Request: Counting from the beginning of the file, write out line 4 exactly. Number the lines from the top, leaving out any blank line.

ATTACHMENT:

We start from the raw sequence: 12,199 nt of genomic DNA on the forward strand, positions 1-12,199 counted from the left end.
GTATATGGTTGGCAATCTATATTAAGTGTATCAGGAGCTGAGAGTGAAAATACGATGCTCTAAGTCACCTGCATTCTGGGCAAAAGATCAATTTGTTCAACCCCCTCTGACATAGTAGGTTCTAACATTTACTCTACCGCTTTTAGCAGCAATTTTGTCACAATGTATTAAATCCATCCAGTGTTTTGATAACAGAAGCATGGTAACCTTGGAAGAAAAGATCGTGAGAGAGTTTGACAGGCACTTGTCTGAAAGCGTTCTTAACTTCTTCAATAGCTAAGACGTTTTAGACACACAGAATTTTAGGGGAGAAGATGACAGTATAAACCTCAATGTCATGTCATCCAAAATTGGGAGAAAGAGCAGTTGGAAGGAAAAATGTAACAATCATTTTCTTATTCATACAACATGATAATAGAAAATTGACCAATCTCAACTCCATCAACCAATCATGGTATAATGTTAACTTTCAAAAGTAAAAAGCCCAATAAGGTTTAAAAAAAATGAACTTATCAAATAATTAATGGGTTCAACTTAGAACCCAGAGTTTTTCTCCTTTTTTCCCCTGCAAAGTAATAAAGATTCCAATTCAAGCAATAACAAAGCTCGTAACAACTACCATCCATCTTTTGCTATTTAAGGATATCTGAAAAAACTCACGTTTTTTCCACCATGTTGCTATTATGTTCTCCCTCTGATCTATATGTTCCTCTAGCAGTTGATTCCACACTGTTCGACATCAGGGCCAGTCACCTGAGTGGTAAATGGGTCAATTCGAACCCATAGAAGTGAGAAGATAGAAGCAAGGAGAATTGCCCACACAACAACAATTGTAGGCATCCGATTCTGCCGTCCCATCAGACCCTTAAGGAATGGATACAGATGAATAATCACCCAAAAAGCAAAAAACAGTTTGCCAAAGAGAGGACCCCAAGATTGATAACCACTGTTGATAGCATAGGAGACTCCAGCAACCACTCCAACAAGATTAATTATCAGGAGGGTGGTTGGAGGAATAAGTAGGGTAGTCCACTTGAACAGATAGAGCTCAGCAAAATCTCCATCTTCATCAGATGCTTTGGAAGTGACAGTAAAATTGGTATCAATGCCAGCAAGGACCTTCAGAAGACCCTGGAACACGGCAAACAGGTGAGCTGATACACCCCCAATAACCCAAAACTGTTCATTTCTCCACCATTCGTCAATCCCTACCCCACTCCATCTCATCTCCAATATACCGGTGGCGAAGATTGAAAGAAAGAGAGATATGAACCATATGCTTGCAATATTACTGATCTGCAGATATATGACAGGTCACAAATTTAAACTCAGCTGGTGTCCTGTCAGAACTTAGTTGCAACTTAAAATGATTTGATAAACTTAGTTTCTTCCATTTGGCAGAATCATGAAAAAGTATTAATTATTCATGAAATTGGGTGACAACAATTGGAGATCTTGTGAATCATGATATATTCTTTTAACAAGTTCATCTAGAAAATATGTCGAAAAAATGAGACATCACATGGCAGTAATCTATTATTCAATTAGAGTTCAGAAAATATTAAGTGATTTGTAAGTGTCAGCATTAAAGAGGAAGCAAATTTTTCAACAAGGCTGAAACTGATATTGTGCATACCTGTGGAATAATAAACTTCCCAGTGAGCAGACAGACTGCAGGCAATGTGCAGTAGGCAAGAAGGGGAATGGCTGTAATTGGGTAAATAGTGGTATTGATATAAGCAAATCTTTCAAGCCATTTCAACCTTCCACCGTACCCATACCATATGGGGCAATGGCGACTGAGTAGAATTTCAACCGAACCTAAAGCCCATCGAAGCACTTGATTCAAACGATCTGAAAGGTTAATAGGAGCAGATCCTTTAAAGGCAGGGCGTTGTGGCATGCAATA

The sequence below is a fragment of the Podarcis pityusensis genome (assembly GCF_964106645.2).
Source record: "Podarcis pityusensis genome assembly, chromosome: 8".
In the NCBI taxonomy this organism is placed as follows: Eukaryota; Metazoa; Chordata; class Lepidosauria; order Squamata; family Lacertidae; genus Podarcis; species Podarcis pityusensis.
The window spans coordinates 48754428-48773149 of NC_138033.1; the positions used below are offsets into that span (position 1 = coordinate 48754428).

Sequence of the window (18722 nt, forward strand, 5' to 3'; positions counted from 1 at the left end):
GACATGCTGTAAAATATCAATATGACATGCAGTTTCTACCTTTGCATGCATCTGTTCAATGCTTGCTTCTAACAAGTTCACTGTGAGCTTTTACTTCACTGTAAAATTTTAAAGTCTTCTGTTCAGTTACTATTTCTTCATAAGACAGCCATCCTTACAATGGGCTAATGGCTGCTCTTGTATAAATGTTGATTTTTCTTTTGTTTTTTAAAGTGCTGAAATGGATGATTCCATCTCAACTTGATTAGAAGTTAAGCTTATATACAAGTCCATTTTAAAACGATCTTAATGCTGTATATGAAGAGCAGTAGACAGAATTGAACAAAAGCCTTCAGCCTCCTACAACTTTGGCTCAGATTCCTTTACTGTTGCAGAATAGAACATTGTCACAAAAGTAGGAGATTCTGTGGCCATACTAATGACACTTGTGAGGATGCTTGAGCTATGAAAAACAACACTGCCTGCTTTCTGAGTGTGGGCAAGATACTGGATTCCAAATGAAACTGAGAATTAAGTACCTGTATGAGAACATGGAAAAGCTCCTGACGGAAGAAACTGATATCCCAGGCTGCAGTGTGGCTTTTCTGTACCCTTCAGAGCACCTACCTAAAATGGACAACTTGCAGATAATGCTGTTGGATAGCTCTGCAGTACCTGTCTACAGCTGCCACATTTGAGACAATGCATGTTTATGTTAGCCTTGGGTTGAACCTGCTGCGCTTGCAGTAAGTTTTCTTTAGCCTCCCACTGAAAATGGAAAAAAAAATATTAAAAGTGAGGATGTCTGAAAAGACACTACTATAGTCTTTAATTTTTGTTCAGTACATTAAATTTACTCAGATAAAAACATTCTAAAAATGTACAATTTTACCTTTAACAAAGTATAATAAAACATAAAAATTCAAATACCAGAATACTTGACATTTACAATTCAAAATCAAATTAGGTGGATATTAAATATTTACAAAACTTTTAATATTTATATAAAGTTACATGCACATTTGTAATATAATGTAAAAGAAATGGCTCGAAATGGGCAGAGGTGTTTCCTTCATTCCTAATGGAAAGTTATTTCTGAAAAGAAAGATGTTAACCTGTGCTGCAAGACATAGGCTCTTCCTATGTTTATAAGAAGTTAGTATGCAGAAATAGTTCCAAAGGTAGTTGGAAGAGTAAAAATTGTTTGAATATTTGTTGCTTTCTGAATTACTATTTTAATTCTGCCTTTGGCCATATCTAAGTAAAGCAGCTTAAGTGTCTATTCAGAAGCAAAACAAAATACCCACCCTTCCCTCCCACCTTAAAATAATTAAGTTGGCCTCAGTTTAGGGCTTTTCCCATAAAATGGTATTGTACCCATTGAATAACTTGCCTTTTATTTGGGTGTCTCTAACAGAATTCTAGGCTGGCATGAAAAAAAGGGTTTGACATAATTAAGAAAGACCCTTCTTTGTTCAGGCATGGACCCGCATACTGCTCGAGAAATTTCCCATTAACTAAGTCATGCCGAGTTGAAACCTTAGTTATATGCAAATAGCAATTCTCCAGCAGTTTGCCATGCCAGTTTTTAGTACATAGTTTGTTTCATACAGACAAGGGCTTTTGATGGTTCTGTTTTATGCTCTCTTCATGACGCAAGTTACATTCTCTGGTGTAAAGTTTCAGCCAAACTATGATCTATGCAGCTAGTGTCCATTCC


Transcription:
Source record: "Podarcis pityusensis genome assembly, chromosome: 8".